Since 2010, we have used scenario planning as a strategic tool to test our thinking and challenge our assumptions about the future. Joining us on this journey are those with a stake in the future of the Vancouver Gateway including terminal operators, railways, industry organizations, communities, municipalities, government agencies, and First Nations leaders. Together, we have imagined what our gateway could look like in the next 20 and 40 years.
Four plausible scenarios
We identified four plausible scenarios for the future – these are stories about alternative futures, the futures that “could be”.
The building blocks of these scenarios are the key drivers of change that participants told us would be the most influential in shaping the future:
- Capacity to grow
- Demographics and shifting social values
- Energy transition
- Gateway competitiveness
- Geopolitical stability
- Patterns of production and consumption
- Technological innovation
Each year, we monitor the key drivers of change to prepare for these scenarios and, in collaboration with our partners, are charting a course towards a sustainable gateway that will thrive and prosper, no matter what the future holds.
In order to develop divergent but plausible scenarios, two important and often likely uncertainties are selected to build the scenarios.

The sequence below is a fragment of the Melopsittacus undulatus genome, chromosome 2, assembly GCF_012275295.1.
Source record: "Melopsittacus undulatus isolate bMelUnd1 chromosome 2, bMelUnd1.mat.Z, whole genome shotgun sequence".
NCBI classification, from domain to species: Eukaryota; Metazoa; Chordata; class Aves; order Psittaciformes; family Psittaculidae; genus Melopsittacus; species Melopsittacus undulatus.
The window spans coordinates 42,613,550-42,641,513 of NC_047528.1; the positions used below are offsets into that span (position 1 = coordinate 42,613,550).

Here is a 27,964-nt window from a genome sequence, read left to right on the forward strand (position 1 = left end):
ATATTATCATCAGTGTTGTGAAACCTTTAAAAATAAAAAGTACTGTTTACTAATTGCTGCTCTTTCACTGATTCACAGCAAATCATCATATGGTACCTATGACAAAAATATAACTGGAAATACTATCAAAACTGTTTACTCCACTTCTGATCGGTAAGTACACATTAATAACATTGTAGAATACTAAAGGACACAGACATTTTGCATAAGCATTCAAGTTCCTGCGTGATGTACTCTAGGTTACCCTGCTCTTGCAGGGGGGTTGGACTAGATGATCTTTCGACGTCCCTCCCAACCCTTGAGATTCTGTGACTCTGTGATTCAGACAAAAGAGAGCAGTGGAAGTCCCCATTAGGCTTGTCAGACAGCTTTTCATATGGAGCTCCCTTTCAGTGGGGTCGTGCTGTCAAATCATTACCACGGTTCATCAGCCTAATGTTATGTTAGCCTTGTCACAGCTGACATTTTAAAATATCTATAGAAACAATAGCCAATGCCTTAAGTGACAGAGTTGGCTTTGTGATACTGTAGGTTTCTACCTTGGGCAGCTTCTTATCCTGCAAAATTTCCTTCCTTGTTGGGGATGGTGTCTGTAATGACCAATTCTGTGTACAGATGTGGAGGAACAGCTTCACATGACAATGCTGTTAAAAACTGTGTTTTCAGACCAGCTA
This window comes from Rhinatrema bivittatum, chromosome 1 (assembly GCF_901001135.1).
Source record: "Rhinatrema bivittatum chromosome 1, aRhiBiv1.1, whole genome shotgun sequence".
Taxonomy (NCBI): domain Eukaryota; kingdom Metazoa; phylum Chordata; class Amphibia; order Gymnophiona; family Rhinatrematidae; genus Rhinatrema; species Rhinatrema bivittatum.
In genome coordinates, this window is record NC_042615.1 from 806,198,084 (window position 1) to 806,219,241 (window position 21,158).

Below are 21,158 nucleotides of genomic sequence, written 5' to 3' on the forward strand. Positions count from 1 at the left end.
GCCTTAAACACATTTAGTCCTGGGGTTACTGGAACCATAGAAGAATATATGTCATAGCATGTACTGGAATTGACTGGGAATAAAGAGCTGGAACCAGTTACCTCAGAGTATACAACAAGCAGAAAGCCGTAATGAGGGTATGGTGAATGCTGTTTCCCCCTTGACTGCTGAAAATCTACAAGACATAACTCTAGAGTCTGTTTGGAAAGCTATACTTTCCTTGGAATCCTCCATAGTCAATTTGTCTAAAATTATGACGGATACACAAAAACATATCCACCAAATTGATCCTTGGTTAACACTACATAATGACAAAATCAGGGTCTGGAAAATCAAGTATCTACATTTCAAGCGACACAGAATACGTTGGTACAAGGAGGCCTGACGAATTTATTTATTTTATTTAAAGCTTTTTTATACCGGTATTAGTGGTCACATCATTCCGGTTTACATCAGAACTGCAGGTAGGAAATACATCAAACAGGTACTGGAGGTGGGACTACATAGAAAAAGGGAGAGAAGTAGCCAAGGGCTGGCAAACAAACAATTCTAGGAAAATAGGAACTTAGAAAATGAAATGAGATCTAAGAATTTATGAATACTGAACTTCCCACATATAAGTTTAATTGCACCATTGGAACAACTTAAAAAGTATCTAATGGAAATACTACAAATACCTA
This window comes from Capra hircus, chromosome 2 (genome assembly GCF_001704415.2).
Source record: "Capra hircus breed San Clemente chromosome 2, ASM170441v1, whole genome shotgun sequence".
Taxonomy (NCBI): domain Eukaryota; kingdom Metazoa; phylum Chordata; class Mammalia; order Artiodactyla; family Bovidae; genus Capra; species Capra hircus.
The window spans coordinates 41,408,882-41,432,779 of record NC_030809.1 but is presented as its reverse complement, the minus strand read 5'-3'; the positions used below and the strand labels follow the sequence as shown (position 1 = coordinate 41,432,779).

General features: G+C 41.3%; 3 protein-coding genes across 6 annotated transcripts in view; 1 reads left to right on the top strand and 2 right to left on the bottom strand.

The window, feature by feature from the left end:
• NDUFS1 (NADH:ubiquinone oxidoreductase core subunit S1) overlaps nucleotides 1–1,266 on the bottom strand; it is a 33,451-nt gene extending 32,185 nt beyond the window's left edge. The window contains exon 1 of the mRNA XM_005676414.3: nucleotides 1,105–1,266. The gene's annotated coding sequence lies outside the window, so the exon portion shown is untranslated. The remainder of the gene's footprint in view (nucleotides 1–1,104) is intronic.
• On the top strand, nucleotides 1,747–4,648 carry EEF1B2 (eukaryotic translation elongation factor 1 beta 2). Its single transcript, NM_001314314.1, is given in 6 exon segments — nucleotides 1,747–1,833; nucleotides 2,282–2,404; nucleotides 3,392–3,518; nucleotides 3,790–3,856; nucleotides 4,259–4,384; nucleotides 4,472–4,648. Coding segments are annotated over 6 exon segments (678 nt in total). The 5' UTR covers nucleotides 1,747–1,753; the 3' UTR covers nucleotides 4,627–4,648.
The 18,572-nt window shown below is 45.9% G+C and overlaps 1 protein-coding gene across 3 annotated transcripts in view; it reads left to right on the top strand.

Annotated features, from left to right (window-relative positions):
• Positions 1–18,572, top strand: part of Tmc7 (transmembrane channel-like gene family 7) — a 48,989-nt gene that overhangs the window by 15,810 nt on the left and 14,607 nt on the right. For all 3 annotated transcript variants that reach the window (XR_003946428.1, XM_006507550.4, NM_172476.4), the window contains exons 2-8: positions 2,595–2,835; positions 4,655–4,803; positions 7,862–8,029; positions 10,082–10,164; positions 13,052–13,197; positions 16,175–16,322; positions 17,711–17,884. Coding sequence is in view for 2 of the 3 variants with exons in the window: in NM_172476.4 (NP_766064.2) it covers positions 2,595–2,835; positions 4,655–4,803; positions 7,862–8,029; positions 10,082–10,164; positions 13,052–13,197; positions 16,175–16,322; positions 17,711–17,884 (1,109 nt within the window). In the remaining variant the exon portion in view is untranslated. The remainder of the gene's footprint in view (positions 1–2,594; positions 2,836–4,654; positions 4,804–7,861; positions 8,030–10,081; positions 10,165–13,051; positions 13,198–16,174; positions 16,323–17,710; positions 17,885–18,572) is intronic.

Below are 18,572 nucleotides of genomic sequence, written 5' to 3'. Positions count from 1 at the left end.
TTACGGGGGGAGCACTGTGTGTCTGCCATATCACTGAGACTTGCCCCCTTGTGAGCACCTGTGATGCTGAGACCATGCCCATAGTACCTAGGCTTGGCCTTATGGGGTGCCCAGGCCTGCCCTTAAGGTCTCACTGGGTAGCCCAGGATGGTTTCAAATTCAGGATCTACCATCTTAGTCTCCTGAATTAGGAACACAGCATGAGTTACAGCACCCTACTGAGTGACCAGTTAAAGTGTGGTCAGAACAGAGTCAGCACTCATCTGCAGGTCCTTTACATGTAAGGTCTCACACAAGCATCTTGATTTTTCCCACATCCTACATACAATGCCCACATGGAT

- Capacity of the Gateway axis: corresponds to issues of competitiveness, infrastructure availability, land use, public support to operate, workforce talent, local economic strength and collaboration between port stakeholders.
- Global Prosperity Model axis: describes a shift toward a post-carbon economy that emphasizes environmental and social performance through a triple bottom line economy.
|This is a scenario where gateway growth is constrained because the Lower Mainland focuses on the regional economy and local resilience.|
|This is a scenario where emerging market growth is strong, but the gateway misses key opportunities and doesn’t live up to expectations, due to problems in the supply chain, poor coordination, lack of community buy-in and diminishing industry support.|
|This is a scenario of continued growth, but in a context of increased volatility due to resource conflicts and climate instabilities.|
|This is a scenario where we see a paradigm shift — a rapid transition to a post-industrial/post-carbon model.|
Our anticipated future
We believe The Great Transition is a likely scenario and one we believe is worth aspiring to. It represents a shift to a lower carbon economy with a focus on sustainable trade – an ability to accommodate Canada’s trade needs, but at the same time maintain a healthy environment and enable thriving communities.
Several influencing trends have emerged since we originally developed the Port 2050 scenarios in 2010, including:
- near certainty of climate change and link with human activity
- a shifting energy landscape with fracking and growing demand of non-carbon sources
- increasing interest in Vancouver Gateway development by local communities
- intensification of public debate about major resource projects
- Supreme Court of Canada ruling on Aboriginal title
- strong economic expansion following 2008/2009 collapse of financial markets although uncertainty remains
- increasing discourse about a widening wealth gap